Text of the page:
With the development of the Aptima Trichomonas vaginalis (TV) test, laboratories and clinicians now have a highly specific assay that detects up to 100% of trichomonas infections.1 Moreover, a TV infection can be detected with only a fraction of a single organism present in the sample for detection, while up to 50% are missed by wet mount.1 The Aptima TV test can be ordered alone or along with the Aptima Combo 2 test for Chlamydia and Gonorrhea testing.
The Aptima Trichomonas vaginalis assay is a nucleic acid test that, like the Aptima Combo 2 assay, utilizes target capture, transcription-mediated amplification and hybridization protection assay technologies. It allows healthcare providers to test a variety of specimens, including endocervical swabs, vaginal swabs, female urine specimens and specimens collected in PreservCyt solution (the ThinPrep Pap test).
With only a fraction of a single organism required for detection, this assay overcomes the challenges associated with current slow, less sensitive culture methods and "wet mounts," which require the microscopic examination of a sample shortly after it is collected and are even less sensitive than culture. The Aptima Trichomonas vaginalis assay is currently available for use on the Panther and Tigris automated test platforms.
Trichomonas vaginalis is more prevalent than chlamydia and gonorrhea –- yet like those common STIs, the majority of infected people have no symptoms.2-3 In the 30% who do show symptoms, they can range from mild to severe. Trichomoniasis can also increase the risk of getting or spreading other STIs. In pregnant women, it can cause premature rupturing of the membranes protecting the baby, potentially triggering early delivery.4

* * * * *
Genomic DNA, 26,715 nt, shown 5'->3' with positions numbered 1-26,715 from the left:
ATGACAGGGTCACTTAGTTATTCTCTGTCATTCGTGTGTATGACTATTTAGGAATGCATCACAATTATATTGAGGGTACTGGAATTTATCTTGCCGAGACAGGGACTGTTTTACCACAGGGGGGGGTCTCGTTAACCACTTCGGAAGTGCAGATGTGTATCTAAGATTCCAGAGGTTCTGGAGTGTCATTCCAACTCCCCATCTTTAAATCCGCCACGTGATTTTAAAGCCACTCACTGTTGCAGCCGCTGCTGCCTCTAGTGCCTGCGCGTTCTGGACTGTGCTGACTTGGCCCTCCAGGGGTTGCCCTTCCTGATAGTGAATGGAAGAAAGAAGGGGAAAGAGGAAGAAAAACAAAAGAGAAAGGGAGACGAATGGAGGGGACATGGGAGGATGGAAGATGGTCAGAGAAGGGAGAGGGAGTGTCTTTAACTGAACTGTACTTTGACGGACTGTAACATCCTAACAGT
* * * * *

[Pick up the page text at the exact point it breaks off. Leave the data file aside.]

Caused by the parasite Trichomonas vaginalis, trichomoniasis is the most common curable STI. One in 10 women over the age of 40 have been infected with trichomonas, and the highest prevalence of trichomonas infections is in women between the ages of 35-45.5 Pregnant women with trichomoniasis are more likely to deliver their babies preterm. Babies born to women infected with trichomonas are more likely to be born at a lower birth weight (under 5.5 lbs), which can result in cognitive disorders, inhibited growth and chronic diseases later in life. The parasite also causes genital inflammation, which can increase the chance of becoming infected with the HIV virus.1
- Huppert, et al., CID2007:45 (15 July).
- CDC Fact Sheet Incidence, Prevalence and Cost of Sexually Transmitted Infections in the United States. http://www.cdc.gov/std/stats/sti-estimates-fact-sheet-feb-2013.pdf.
- CDC Trichomoniasis Fact Sheet: http://www.cdc.gov/std/Trichomonas/STDFact-Trichomoniasis.htm
- CDC Sexually Transmitted Disease Treatment Guidelines, 2010. http://www.cdc.gov/std/treatment/2010/STD-Treatment-2010-RR5912.pdf
- Ginocchio, et al. Prevalence of Trichomonas vaginalis and coinfection with Chlamydia trachomatis and Neisseria gonorrhoeae in the United States as determined by the Aptima trichomonas vaginalis nucleic acid amplification assay. J. Clin. Microbiol. August 2012 vol. 50 no. 8 2601-2608.